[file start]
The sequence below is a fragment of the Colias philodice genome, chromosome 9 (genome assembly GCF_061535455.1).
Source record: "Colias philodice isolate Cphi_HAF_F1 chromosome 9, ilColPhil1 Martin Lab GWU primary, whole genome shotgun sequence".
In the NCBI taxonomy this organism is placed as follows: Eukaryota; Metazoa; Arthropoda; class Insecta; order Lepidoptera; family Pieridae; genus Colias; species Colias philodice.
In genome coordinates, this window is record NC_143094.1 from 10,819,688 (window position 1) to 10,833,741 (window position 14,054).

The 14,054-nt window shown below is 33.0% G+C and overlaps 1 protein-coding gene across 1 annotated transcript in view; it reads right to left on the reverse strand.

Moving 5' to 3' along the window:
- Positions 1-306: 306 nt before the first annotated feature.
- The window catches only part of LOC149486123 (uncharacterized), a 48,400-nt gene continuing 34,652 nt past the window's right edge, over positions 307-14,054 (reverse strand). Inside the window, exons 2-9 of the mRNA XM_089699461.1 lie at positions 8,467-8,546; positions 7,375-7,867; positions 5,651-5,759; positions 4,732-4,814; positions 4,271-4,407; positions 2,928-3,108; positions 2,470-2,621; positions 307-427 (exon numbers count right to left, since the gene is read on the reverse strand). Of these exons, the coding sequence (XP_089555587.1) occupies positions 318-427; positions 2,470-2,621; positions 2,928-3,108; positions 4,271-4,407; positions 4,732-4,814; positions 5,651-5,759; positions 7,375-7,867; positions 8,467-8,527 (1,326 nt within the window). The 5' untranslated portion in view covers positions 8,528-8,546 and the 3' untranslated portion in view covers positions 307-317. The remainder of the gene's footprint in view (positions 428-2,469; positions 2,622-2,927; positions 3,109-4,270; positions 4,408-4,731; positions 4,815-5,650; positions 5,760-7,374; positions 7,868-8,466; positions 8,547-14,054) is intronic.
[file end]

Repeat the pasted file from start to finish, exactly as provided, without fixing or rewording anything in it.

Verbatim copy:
The sequence below is a fragment of the Colias philodice genome, chromosome 9 (genome assembly GCF_061535455.1).
Source record: "Colias philodice isolate Cphi_HAF_F1 chromosome 9, ilColPhil1 Martin Lab GWU primary, whole genome shotgun sequence".
In the NCBI taxonomy this organism is placed as follows: Eukaryota; Metazoa; Arthropoda; class Insecta; order Lepidoptera; family Pieridae; genus Colias; species Colias philodice.
In genome coordinates, this window is record NC_143094.1 from 10,819,688 (window position 1) to 10,833,741 (window position 14,054).

The 14,054-nt window shown below is 33.0% G+C and overlaps 1 protein-coding gene across 1 annotated transcript in view; it reads right to left on the reverse strand.

Moving 5' to 3' along the window:
- Positions 1-306: 306 nt before the first annotated feature.
- The window catches only part of LOC149486123 (uncharacterized), a 48,400-nt gene continuing 34,652 nt past the window's right edge, over positions 307-14,054 (reverse strand). Inside the window, exons 2-9 of the mRNA XM_089699461.1 lie at positions 8,467-8,546; positions 7,375-7,867; positions 5,651-5,759; positions 4,732-4,814; positions 4,271-4,407; positions 2,928-3,108; positions 2,470-2,621; positions 307-427 (exon numbers count right to left, since the gene is read on the reverse strand). Of these exons, the coding sequence (XP_089555587.1) occupies positions 318-427; positions 2,470-2,621; positions 2,928-3,108; positions 4,271-4,407; positions 4,732-4,814; positions 5,651-5,759; positions 7,375-7,867; positions 8,467-8,527 (1,326 nt within the window). The 5' untranslated portion in view covers positions 8,528-8,546 and the 3' untranslated portion in view covers positions 307-317. The remainder of the gene's footprint in view (positions 428-2,469; positions 2,622-2,927; positions 3,109-4,270; positions 4,408-4,731; positions 4,815-5,650; positions 5,760-7,374; positions 7,868-8,466; positions 8,547-14,054) is intronic.